The European Commission (EC) on Wednesday said it expects Turkey’s economy to shrink by 5.4 percent in 2020 due to the coronavirus pandemic.
In its European Economic Forecast Spring 2020 report, the Commission said: “The economy is particularly exposed to the fallout from the crisis due to its high integration in global value chains and dependence on tourism and transport – two of the most heavily affected sectors.”
The report highlights that by the time the COVID-19 pandemic had started disrupting the global economy, Turkey’s own economy had not yet fully recovered from its 2018 recession.
Turkey felt the pandemic’s tangible effects in March as the real sector confidence plummeted to 99.7, down 7.2 percentage points from the previous month, the report shows.
The manufacturing Purchasing Managers’ Index (PMI) fell steeply from 52.4 in February to 48.1 in March.
The Spring 2020 report reveals that general economic confidence declined as well, although March data did not yet fully capture COVID-19 effects on consumers, retail trade, and construction.
The EC report forecast Turkey’s “private consumption” to decrease by 2.1%, but “public consumption” to grow by 4% this year. The rate of unemployment is estimated to rise to 16.9% in 2020 from 13.6% last year.
Inflation is expected to slow to 11.4% this year after growing 15.5% in 2019. Turkey’s inflation should rise to 11.7% in 2021, the report shows.
“The country’s reserves are sufficient to pay its debts”
Turkey’s Ministry of Finance and Treasury Berat Albayrak said that Turkey’s reserves are sufficient, banks and the private sector easily roll over their debt. “We are doing one-to-one swap negotiations with G20 countries with which we have a trade deficit and a free trade agreement,” Berat Albayrak said in a closed-door online meeting with international investors, state-run Anadolu Agency reported on Wednesday.
Albayrak made the assurance that Turkey did not plan to negotiate swap lines with the International Monetary Fund (IMF).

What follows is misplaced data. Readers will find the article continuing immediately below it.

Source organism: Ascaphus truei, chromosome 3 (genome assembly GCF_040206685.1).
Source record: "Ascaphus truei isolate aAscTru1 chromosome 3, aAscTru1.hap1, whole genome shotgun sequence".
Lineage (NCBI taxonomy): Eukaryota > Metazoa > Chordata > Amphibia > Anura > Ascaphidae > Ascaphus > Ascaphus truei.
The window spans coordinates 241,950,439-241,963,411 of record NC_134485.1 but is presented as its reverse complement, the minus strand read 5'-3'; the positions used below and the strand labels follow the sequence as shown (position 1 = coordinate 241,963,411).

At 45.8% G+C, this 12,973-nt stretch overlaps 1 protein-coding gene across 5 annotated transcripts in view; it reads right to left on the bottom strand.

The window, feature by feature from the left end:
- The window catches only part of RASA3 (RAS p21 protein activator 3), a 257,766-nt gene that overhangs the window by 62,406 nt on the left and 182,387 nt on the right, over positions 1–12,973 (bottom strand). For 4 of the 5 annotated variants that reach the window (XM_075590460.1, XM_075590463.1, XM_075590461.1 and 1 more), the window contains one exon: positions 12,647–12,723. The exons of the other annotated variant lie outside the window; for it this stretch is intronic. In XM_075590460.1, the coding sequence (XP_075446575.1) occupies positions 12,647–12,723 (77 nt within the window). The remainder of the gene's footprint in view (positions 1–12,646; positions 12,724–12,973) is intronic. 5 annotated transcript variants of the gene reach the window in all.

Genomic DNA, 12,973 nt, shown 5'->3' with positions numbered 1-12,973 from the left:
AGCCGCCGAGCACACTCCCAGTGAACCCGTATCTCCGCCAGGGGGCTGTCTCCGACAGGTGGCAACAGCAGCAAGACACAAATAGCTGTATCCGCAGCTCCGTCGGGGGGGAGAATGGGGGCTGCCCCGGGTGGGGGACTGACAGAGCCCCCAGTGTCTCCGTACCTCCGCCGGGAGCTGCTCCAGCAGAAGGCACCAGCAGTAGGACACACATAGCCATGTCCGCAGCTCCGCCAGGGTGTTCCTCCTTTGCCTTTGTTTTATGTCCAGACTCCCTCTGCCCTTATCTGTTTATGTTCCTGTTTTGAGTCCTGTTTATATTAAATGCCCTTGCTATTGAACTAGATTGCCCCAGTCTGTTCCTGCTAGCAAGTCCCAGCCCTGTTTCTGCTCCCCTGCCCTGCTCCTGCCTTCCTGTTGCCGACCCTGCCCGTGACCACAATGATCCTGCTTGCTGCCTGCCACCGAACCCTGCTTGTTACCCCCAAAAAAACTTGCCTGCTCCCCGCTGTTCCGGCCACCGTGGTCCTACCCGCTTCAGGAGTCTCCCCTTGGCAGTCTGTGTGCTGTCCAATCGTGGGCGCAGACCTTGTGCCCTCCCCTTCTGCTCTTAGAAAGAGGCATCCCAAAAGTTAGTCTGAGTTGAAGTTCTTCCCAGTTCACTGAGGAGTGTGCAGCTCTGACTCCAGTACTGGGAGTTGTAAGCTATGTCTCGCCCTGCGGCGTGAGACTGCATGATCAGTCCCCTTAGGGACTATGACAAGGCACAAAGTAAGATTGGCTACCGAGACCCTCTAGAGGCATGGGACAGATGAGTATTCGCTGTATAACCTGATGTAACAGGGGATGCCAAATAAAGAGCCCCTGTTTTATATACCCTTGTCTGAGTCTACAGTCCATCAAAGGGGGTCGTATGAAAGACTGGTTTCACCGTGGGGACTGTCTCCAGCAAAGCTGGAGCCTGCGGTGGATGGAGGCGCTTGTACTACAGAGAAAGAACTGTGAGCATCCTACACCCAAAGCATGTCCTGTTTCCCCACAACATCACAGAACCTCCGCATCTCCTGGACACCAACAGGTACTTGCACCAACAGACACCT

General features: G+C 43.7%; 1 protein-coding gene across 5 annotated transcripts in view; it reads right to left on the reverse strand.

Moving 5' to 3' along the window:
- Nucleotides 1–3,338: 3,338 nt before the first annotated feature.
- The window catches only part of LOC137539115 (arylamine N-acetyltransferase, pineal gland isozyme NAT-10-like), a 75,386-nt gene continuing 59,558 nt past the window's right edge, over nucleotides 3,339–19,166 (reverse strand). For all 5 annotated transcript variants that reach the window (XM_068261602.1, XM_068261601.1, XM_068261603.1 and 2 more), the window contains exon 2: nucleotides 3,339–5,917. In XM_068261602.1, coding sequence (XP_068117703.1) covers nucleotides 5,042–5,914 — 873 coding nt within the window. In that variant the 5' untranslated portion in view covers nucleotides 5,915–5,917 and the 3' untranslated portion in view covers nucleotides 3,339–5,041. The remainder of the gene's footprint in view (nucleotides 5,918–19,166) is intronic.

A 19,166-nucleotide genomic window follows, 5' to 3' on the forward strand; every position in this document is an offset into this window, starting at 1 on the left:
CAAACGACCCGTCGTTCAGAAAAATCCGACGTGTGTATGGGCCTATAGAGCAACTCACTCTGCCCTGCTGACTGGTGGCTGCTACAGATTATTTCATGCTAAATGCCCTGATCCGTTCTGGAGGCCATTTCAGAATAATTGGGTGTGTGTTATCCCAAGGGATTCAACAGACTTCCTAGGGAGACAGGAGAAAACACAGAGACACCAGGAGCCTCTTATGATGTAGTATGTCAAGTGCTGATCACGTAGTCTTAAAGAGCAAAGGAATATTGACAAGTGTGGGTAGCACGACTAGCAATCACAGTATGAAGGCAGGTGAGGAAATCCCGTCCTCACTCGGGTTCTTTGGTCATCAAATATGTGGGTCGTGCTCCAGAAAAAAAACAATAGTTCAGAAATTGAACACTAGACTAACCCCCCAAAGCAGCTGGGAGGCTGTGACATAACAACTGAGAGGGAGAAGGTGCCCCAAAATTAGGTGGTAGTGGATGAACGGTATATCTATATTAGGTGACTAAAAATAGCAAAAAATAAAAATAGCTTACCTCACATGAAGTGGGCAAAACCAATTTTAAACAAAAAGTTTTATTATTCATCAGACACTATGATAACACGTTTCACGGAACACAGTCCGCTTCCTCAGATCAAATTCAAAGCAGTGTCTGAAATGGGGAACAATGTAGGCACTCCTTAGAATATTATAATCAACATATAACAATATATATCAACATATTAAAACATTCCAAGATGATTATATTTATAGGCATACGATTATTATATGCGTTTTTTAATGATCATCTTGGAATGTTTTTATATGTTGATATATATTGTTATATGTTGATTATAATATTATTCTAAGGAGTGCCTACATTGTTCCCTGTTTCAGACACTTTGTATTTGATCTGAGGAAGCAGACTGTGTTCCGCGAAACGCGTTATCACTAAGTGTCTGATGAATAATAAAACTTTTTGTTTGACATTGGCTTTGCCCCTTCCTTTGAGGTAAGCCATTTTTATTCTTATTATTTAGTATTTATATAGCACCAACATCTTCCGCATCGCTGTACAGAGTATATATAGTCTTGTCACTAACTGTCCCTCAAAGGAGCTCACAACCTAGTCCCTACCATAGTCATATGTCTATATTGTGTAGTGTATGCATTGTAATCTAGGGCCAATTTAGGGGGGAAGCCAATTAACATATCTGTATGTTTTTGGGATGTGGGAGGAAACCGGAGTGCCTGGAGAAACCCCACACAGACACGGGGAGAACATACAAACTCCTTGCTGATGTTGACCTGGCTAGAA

Despite Albayrak’s positive messages to the global investors, the Turkish lira lost more than 1.5 percent of its value on Wednesday to the record low of 7.24 per dollar since August 2018.
One investment advisor who specializes in niche markets, Michael Nicoletos, was also less than optimistic.
“1/2 #Turkey: Turkish Lira approaching it’s 08/13/18 High vs the USD. Given Turkey’s lack of FX reserves, the #TRY will keep falling. Once it breaks the highs we are off to the races. I fear the CBT will start selling part of its #Gold to prevent the currency from collapsing.”
1/2 #Turkey: Turkish Lira approaching it's 08/13/18 High vs the USD.
Given Turkey's lack of FX reserves, the #TRY will keep falling. Once it breaks the highs we are off to the races. I fear the CBT will start selling part of its #Gold to prevent the currency from collapsing. pic.twitter.com/NRxLk2ukX8
— Michael Nicoletos (@mnicoletos) May 6, 2020
Turkish economist Selcuk Gecer warned that if Turkey did not take necessary precautions, the Turkish Lira would weaken to as much as 8 lira in the coming months and later drop to between 12 to 14 lira to the dollar. Turkey’s foreign trade deficit will increase as the county is losing it main export market Europian Union market and the low export rate will be the main reason for weak Lira, Gecer told in his Youtube channel.